From Academic Kids

Scanlation, sometimes referred to as scanslation, is a term used for manga which has been scanned and translated by fans from its native language (usually Japanese or Korean) to a Western language, commonly English, French or Spanish.

Scanlations are generally distributed for free via the Internet, either by direct download, BitTorrent or IRC.


Reasons for scanlations

At first, scanlations were undertaken as fan projects because there were no official releases in the West, and it was hard to get manga imported. Friends living in Japan would scanlate a manga for a friend. What may have started out as a favor became a project, and grew from there.

Some people today do so simply because they want to see their favorite manga uncensored, which has occurred especially for manga that is aimed at a younger audience, such as the popular Dragon Ball series. The "Dragon Ball" portion of the manga released in North America is now released uncut due to fan demand. Recently virtually all new anime is fansubbed and most of it licensed by companies around the world. However due to sheer number of manga series in Japan, this will probably never be the case for manga. Scanlations are often done to translate manga to a language it never would be in otherwise.

Legal and ethical issues

By the letter of copyright law (such as the Berne Convention), scanlation is illegal. However it is almost never prosecuted. Like fansubbing, it is viewed by many fans as an ethical way to read manga which has had no official translation published in their own language. Most scanlators, like fansubbers, stop distributing scanlations for manga that have been licensed, and advise fans of the manga in question to buy the official translation. Nevertheless, many people are of the opinion that scanlation is no different from piracy and always unethical because it is illegal. According to Yu's Behind the Scenes of IRC (, there have been beliefs that "there is a gap between people's opinion and what is written in the law." This observation is held to be true in many cultures.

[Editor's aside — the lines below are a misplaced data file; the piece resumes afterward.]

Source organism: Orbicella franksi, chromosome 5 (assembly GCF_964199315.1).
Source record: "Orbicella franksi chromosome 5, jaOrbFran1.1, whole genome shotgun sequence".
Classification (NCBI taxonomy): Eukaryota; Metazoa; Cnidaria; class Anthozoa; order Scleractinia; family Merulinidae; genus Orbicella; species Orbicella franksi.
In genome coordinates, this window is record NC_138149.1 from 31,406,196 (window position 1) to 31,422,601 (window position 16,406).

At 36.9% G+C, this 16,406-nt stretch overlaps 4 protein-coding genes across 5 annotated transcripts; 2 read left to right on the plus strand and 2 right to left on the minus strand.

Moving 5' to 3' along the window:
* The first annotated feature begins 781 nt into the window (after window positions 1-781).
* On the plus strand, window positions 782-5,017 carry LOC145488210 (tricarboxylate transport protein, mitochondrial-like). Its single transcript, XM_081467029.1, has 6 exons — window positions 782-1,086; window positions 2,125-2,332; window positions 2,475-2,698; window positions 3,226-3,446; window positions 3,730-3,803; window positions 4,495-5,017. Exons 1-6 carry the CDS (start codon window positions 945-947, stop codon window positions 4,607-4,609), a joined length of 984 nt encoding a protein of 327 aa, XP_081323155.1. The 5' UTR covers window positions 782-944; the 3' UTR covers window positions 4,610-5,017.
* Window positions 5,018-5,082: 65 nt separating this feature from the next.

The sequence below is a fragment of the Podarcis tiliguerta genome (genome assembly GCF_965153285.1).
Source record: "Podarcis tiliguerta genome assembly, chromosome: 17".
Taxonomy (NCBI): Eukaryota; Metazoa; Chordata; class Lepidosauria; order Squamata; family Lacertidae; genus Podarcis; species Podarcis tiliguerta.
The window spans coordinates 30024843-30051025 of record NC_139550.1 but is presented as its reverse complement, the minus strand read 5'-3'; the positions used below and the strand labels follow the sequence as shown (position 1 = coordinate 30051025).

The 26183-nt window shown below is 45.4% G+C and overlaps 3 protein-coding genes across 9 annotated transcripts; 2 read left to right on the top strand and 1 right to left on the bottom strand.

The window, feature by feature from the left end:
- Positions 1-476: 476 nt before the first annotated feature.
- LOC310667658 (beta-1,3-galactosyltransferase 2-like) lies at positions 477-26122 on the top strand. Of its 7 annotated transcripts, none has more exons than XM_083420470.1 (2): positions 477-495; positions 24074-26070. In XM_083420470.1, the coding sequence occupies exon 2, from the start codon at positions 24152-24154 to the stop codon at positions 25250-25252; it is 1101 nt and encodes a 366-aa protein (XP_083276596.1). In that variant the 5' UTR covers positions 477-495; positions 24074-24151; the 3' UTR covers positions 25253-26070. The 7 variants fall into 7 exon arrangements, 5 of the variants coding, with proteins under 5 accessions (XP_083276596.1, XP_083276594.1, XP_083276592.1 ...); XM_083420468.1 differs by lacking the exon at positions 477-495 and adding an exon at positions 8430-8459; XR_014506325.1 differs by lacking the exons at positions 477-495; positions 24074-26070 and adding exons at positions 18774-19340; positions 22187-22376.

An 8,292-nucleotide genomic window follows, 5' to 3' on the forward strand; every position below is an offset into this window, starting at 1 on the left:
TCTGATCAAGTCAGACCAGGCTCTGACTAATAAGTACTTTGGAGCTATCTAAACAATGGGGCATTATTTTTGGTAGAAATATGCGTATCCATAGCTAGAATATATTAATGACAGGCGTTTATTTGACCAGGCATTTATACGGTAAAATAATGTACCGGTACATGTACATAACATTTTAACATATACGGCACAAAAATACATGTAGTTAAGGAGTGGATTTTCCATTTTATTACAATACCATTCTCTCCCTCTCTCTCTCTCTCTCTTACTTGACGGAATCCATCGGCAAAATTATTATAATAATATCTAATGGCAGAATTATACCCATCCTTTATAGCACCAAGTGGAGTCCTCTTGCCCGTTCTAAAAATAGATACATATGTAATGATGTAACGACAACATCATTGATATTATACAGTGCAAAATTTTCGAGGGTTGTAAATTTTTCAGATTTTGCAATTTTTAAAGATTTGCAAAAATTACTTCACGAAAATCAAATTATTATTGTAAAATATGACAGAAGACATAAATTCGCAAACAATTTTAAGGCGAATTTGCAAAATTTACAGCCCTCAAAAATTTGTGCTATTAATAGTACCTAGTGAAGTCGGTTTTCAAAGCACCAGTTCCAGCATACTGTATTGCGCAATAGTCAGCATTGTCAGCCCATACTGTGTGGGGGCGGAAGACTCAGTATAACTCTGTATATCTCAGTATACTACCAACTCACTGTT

Copyright holders generally do not request scanlators to stop distribution before it is licensed in the translated language; thus, scanlators feel it is relatively safe to translate and scan such manga. However, they do so at their own risk. The risk was accentuated on February 14 and October 31 2004, when Kodansha, Ltd. sent cease and desist letters to scanslator site Snoopycool (

The license companies (such as TokyoPop and VIZ Media) have used the response to various scanlations as a factor in deciding which manga to buy licenses to translate. Said TokyoPop's Steve Kleckner in regards to scanlation, "And, hey, if you get 2,000 fans saying they want a book you've never heard of, well, you gotta go out and get it."

Scanlation Community

The scanlation community is similar to the fansubs community and the video game fan translation community. Those with slower internet connections may find it easier to download manga than anime episodes due to smaller file sizes. Some scanlation readers fear their favourite series will be licensed and be poorly translated or censored by the licensor. Others hope that the fanbase generated by the scanlation will encourage licensing of the work so they can purchase english-language tankobon books of the manga.

Many fans, however, disagree with scanlations on the basis that there is a simple alternative that supports the creators of the manga: Instead of editing the translations into digitized images, they can be placed online as a stand-alone text file which can be printed and used to read a legitimately purchased manga tankōbon.


Manga Nation ( - SF Gatede:Scanlation ru:Сканлейт


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